I’m planning on expanding this significantly, but still have a lot of work ahead of me. Though I’m still questioning whether GPGPU is the way to go with this, especially since there are 8-core CPUs available for consumers (and which I am running now). There is also added difficulty and limitations of DirectCompute rather than straight C++. But if there are big gains on the GPU obviously I would like to go that route. Definitely more testing to do here, but progress is being made. Stay tuned.


While I implemented frustum culling a little while ago, I never actually coded a proper bounding volume. For the  bounding test I was using a sphere, but I just set the radius to some hard-coded value. This was fine when I just had a bunch of similar sized cubes on screen, however it broke apart once I started getting varied models imported. This week I decided to do something about it.

After a quick Google search for bounding spheres, I ended up on Wikipedia. There was some good information there regarding minimal bounding spheres (also known as smallest enclosing ball or minimal enclosing ball), and I was given a few options for different algorithms. After reading the whole page I become very interested in the “bouncing bubble” algorithm, especially due to the spiffy gif animation showing it in action. The brief explanation seemed easy to follow compared to the other methods, and the error percentage was only around 1-2% which is much lower than Ritter’s algorithm (which can be as high as 20%). So far so good.

Unfortunately I found next to nothing on the internet describing the method. What I did find is a post from last year on StackOverflow by someone in the same situation as me. This lead me to the original paper describing the method, which was for sale for $18 on Honestly I don’t mind paying the money for quality information if it’s going to help improve my engine. The article was fairly easy to follow, and provided just enough information to base the implementation on. At first I was disappointed that no source-code was given, but I managed to pull it together using the pseudo-code. All in all I think I spent about 4 hours on it (including research) so I’m happy to have got it working so quickly.

Below is my bouncing bubble implementation. Keep in mind I have not profiled this code, it’s possible it’s not fully optimized. However, I’m only doing the calculation when a 3D model is loaded, so it shouldn’t effect performance at all really.

BoundSphere RenderCore::calculateBoundSphere(vector vertices){
	Vector3D center = vertices[0].position;
	float radius = 0.0001f;
	Vector3D pos, diff;
	float len, alpha, alphaSq;
	vector::iterator it;

	for (int i = 0; i < 3; i++){
		for (it = vertices.begin(); it != vertices.end(); it++){
			pos = it->position;
			diff = pos - center;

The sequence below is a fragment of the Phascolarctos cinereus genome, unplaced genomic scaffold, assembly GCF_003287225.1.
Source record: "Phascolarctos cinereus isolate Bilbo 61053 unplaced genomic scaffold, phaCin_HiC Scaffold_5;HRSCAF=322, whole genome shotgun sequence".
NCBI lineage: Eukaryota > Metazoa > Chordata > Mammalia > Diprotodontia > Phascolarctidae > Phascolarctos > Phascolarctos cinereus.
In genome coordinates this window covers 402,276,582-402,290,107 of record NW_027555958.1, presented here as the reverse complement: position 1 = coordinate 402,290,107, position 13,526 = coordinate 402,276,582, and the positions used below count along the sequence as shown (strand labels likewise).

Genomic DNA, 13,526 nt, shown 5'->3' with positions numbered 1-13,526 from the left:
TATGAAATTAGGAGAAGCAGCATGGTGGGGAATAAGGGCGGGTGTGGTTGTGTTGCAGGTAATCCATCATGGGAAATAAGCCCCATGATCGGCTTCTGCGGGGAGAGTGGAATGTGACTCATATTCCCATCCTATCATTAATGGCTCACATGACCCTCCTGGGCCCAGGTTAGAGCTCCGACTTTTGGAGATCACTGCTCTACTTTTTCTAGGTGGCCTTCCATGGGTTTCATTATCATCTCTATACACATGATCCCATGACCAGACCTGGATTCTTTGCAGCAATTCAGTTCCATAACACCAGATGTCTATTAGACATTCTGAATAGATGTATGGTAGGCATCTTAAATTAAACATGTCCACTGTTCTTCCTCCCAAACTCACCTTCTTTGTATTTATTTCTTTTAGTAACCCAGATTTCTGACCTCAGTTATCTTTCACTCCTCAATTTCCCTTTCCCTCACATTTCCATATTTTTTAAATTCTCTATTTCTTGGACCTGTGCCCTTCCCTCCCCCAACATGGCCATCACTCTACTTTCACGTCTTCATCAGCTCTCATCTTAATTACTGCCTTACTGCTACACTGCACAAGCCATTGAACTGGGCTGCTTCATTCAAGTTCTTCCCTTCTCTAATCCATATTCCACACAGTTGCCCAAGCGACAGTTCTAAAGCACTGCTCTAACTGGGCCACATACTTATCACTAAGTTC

len = diff.length();
			if (len > radius){
				if (i < 2){
					alpha = len / radius;
					alphaSq = alpha * alpha;
					radius = 0.5f * (alpha + 1 / alpha) * radius;
					center = 0.5f * ((1 + 1 / alphaSq) * center + (1 - 1 / alphaSq) * pos);
				} else {
					radius = (radius + len) / 2.0f;
					center = center + ((len - radius) / len * diff);
	return BoundSphere(center, radius);

Also, I should remind myself to do benchmarks more often. After I added all the normal mapping and shadow stuff performance has taken a big it. Before I was getting likely over 2400fps, now I’m only getting around 1600fps. Still acceptable, but maybe could be better with such a simple scene. The culling definitely helps, but I may have to look into other optimizations like batching and instancing if I want to get the speeds I need for my project. I’ll probably get started with the physics engine aspect soon and then optimize later if I can’t meet my 120fps target. Cheers.


After struggling for a bit with the shadow mapping implementation, I finally have something presentable. I followed a tutorial from Microsoft and thought I understood what was happening. However, it required a lot of changes in the rendering code and it took a little while to get things working. Even once it was somewhat functional, I still had some issues with what they call shadow acne. It seemed really bad on the self-shadowing side of objects. I tried tweaking all the values I could (i.e. the bias in the shader), but I was not able to get it to look right. Finally I just set it so that there wouldn’t be self-shadowing of a single polygon. This happens to look fine, since the lighting equations make the polygon shaded anyhow. I’m not sure if this will work for every single instance, but with the simple models I’m testing with it’s fine.

I’m at the point where I really want to get the physics engine up and running. Still have some more research to do, so I bet it will take some time before I have something more to show. But it’s coming along.


After a few days of hacking away at the code, I’ve got a new video up. In this update I have added normal mapping and specular lighting. I did have a few set-backs while working on the shaders, and it was made even more difficult since I was basically “flying blind” without a debugger. It seems that the Express version of Visual Studio does not support shader debugging, and neither does Nvidia’s debugger tool. Very sad, and I may (at some point) have to upgrade to the Pro version. I’ll probably hold out for a little bit, and I did end up figuring the problems out this time.